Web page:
A catalytic amount of nitroxyl is preferably 0.1-25% by weight, based on the primary alcohol, or 0.1-25 mol % with respect to the primary alcohol. The nitroxyl may also be immobilised, e.g. by coupling of the hydroxyl group of 4-hydroxy-TEMPO to a suitable carrier, or in the form of a polymeric nitroxyl such as:
The process of the invention results in oxidation of primary alcohols initially to the corresponding aldehydes. If required the primary products can be further oxidised to the corresponding carboxylic acids by using known oxidising agents such as hypochlorite, chlorite, hydrogen peroxide or by using TEMPO-mediated oxidation under more vigorous conditions such as an increased temperature e.g. from 40-80° C., or for prolonged exposure to the reaction conditions. Alternatively, the aldehyde/carboxylic acid ratio can be increased by using relative low pH's (e.g. pH 3-7), by controlled addition of oxidising agent, by lowering the oxygen concentration, or by first preparing the nitrosonium ion solution (two-step process).
The present process is especially favourable for the selective oxidation of primary hydroxyl groups in alcohols having a secondary alcohol function in addition to the primary alcohol, such as 1,6-octanediol, 1,9-octadecanediol, steroid hormones, sugar alcohols, glycosides (flavour precursors), and in particular carbohydrates having primary alcohol functions. The carbohydrates may be monosaccharides, such as glucose, fructose, disaccharides, such as sucrose, maltose, lactose, oligosaccharides and polysaccharides. The oligo- and polysaccharides may be of any type, e.g. glucans such as starch, starch components (i.e. amylose, amylopectin, dextrins), pullulan (α-1,4-α-1,4-α-1,6-glucan), chitin, lichenin etc., furanofructans such as inulin and levan, galactans, arabinogalactans, furanoid pentosans (xylans), (galacto)mannans (guar, locust bean gum), bacterial exopolysaccharides (EPS) and the like and derivatives of such carbohydrates, such as hydrolysates. These oligo- and polysaccharides include heterosaccharides, i.e. those which have different structural units, even if those different units themselves may not have primary hydroxyl groups such as uronic acid units, e.g. in xanthan and carbohydrates derived form algae. The carbohydrates to be oxidised according to the invention include glycosides and other protected carbohydrates. Further examples are glyconic acids, such as lactobionic acid delta-lactone, that can be oxidised to glycaric acids and the like.
A distinct group of compounds suitable for oxidation with the present process consists of hydroxyalkylated carbohydrates such as hydroxypropyl starch or hydroxyethyl inulin, which result in an alternative way for producing formylalkyl carbohydrates. Other suitable carbohydrate substrates in which at least a part of the (6-) hydroxymethyl groups are intact, include for example (2- and 3-) carboxymethyl carbohydrates.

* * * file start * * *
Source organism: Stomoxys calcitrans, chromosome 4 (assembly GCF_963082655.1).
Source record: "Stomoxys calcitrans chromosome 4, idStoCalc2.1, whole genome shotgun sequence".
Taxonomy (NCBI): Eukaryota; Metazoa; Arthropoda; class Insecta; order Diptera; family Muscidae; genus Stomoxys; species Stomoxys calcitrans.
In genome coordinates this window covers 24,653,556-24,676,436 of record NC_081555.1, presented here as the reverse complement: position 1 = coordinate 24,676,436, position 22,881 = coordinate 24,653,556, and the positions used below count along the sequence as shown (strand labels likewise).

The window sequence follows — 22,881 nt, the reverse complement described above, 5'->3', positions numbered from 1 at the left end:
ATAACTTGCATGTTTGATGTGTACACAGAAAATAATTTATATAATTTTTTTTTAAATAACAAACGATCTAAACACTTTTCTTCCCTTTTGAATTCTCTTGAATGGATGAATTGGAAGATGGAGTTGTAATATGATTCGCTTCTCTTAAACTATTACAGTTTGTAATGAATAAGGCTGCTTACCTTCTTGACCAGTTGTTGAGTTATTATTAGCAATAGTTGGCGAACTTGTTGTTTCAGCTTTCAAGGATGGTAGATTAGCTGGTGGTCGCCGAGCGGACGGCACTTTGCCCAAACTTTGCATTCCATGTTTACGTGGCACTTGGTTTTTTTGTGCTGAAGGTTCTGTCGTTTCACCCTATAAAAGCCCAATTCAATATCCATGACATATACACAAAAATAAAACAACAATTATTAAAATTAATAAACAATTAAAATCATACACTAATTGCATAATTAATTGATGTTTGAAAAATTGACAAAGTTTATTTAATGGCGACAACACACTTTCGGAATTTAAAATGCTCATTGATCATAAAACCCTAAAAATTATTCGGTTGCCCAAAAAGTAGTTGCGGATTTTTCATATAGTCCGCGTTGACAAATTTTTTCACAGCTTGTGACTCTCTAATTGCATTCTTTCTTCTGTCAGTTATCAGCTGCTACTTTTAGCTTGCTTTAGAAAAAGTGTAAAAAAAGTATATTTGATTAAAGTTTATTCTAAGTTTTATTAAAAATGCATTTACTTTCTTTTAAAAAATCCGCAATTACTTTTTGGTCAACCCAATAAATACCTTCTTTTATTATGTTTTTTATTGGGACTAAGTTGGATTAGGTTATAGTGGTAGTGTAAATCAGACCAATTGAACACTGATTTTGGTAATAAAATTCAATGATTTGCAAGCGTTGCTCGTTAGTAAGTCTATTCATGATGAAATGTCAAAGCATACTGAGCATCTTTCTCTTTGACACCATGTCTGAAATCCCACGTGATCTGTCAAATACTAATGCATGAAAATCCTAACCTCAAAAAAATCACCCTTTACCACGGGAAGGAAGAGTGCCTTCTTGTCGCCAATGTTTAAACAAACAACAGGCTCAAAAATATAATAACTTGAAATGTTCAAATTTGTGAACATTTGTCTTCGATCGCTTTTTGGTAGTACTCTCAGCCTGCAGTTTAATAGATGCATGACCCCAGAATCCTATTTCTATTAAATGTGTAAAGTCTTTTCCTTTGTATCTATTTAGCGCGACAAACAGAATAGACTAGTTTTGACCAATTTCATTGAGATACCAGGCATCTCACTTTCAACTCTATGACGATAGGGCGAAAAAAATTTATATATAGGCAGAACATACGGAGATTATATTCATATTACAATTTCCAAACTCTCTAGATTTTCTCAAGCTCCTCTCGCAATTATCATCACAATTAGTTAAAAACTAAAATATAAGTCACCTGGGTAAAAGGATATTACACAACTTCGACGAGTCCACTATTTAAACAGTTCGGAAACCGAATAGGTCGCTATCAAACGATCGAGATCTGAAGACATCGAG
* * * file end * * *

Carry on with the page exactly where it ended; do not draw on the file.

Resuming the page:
The oxidation of carbohydrates containing primary hydroxyl groups results in the corresponding carbohydrates containing aldehydes and, if desired, to carboxylic acids, with intact ring systems. Examples include α-1,4-glucan-6-aldehydes, β-1,4-glucan-6-aldehydes, β-2,1-fructan-6-aldehydes and β-2,6-fructan-1-aldehydes. These products are useful intermediates for functional carbohydrates wherein the aldehyde groups are further reacted with e.g. amine compounds and the like. They are also useful intermediates for crosslinked carbohydrates, in which the aldehyde groups are further reacted with e.g. diamine reagents.
The catalysts to be used according to the invention are complexes of transition metals, i.e. coordination compounds between a transition metal and an organic molecule as a complexing agent having one or more free electron pairs, especially nitrogen compounds. Suitable nitrogen compounds include amino acids, phenanthrolines and other polyamines. A polyamine, which forms a complex with the transition metal, is understood to refer to compounds which comprise at least two amine nitrogen atoms, separated by at least two carbon atoms. Preferably, the polyamines comprise at least three nitrogen atoms which in each case are separated by two or more, in particular two or three, more in particular two, carbon atoms. The remaining valencies of the nitrogen atoms are preferably bound with small alkyl groups, in particular methyl. It is also possible for the polyamines to have ether or alcohol functions. The polyamines can be linear or cyclic. The polyamines should be alkaline, i.e. should not contain acid functions. Examples of polyamines which can be employed are 2,2′-bipyridyl, 2,2′-bipyrrole, 2-(dimethylaminomethyl)pyridine, tetramethylethylenediamine, pentamethyldiethylenetriamine, 1,4-dimethylpiperazine, 1,4,7-trimethyl-1,4,7-triazonane (=triazacyclononane), 1,4,7-trimethyl-1,4,7-triazecane, 1,4,7,10-tetramethyl-1,4,7,10-tetraazacyclododecane, 1,2-bis(4-methyl-1-piperazinyl)-ethane, 1,2-bis(4,7-dimethyl-1,4,7-triazonan-1-yl)ethane, and the corresponding compounds wherein one or more of the said methyl groups have been replaced by, for example, ethyl groups. It is also possible to use porphin and other porphyrins and corresponding macrocyclic polyamine compounds. Histidine and comparable amino acids having an additional nitrogen atom, and their oligopeptides such as histidyl-histidine, are other examples of suitable complexing agents. Preference is given to compounds of the bipyridyl type, triazonane type and to amines whose remaining valencies are linked to methyl groups. The counterions required for neutrality of the complexes may be common, preferably non-toxic counterions such as oxide, halide, perchlorate, acetylacetonate, nitrate, sulphate and the like.